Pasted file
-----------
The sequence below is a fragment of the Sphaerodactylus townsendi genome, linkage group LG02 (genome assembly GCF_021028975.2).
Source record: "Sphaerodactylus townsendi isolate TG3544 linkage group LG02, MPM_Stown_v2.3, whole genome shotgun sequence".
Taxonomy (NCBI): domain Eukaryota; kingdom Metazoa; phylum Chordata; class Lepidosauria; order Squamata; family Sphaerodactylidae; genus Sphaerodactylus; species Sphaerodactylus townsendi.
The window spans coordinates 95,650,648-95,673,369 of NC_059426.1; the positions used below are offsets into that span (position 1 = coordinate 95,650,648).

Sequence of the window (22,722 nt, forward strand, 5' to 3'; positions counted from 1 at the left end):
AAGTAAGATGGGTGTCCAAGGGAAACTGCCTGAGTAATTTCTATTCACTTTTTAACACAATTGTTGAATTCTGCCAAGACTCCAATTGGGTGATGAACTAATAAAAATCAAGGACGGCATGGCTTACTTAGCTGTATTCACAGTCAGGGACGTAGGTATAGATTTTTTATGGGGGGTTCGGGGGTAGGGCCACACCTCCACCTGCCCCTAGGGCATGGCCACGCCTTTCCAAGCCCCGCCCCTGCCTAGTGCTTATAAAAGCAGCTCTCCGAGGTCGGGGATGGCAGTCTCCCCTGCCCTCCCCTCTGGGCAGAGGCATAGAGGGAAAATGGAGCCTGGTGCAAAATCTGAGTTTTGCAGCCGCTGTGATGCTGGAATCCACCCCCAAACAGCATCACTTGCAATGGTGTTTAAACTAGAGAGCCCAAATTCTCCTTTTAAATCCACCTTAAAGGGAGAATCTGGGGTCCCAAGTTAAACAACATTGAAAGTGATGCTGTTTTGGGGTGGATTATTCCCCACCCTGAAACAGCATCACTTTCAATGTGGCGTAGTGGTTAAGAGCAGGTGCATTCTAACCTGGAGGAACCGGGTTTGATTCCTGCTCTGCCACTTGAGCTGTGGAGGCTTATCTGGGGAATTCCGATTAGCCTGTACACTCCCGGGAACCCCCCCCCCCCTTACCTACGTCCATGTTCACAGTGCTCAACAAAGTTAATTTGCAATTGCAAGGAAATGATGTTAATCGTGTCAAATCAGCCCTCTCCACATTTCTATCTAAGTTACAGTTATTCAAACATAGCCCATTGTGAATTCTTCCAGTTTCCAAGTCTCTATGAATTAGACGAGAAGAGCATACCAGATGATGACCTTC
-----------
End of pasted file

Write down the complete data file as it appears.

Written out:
The sequence below is a fragment of the Sphaerodactylus townsendi genome, linkage group LG02 (genome assembly GCF_021028975.2).
Source record: "Sphaerodactylus townsendi isolate TG3544 linkage group LG02, MPM_Stown_v2.3, whole genome shotgun sequence".
Taxonomy (NCBI): domain Eukaryota; kingdom Metazoa; phylum Chordata; class Lepidosauria; order Squamata; family Sphaerodactylidae; genus Sphaerodactylus; species Sphaerodactylus townsendi.
The window spans coordinates 95,650,648-95,673,369 of NC_059426.1; the positions used below are offsets into that span (position 1 = coordinate 95,650,648).

Sequence of the window (22,722 nt, forward strand, 5' to 3'; positions counted from 1 at the left end):
AAGTAAGATGGGTGTCCAAGGGAAACTGCCTGAGTAATTTCTATTCACTTTTTAACACAATTGTTGAATTCTGCCAAGACTCCAATTGGGTGATGAACTAATAAAAATCAAGGACGGCATGGCTTACTTAGCTGTATTCACAGTCAGGGACGTAGGTATAGATTTTTTATGGGGGGTTCGGGGGTAGGGCCACACCTCCACCTGCCCCTAGGGCATGGCCACGCCTTTCCAAGCCCCGCCCCTGCCTAGTGCTTATAAAAGCAGCTCTCCGAGGTCGGGGATGGCAGTCTCCCCTGCCCTCCCCTCTGGGCAGAGGCATAGAGGGAAAATGGAGCCTGGTGCAAAATCTGAGTTTTGCAGCCGCTGTGATGCTGGAATCCACCCCCAAACAGCATCACTTGCAATGGTGTTTAAACTAGAGAGCCCAAATTCTCCTTTTAAATCCACCTTAAAGGGAGAATCTGGGGTCCCAAGTTAAACAACATTGAAAGTGATGCTGTTTTGGGGTGGATTATTCCCCACCCTGAAACAGCATCACTTTCAATGTGGCGTAGTGGTTAAGAGCAGGTGCATTCTAACCTGGAGGAACCGGGTTTGATTCCTGCTCTGCCACTTGAGCTGTGGAGGCTTATCTGGGGAATTCCGATTAGCCTGTACACTCCCGGGAACCCCCCCCCCCCTTACCTACGTCCATGTTCACAGTGCTCAACAAAGTTAATTTGCAATTGCAAGGAAATGATGTTAATCGTGTCAAATCAGCCCTCTCCACATTTCTATCTAAGTTACAGTTATTCAAACATAGCCCATTGTGAATTCTTCCAGTTTCCAAGTCTCTATGAATTAGACGAGAAGAGCATACCAGATGATGACCTTC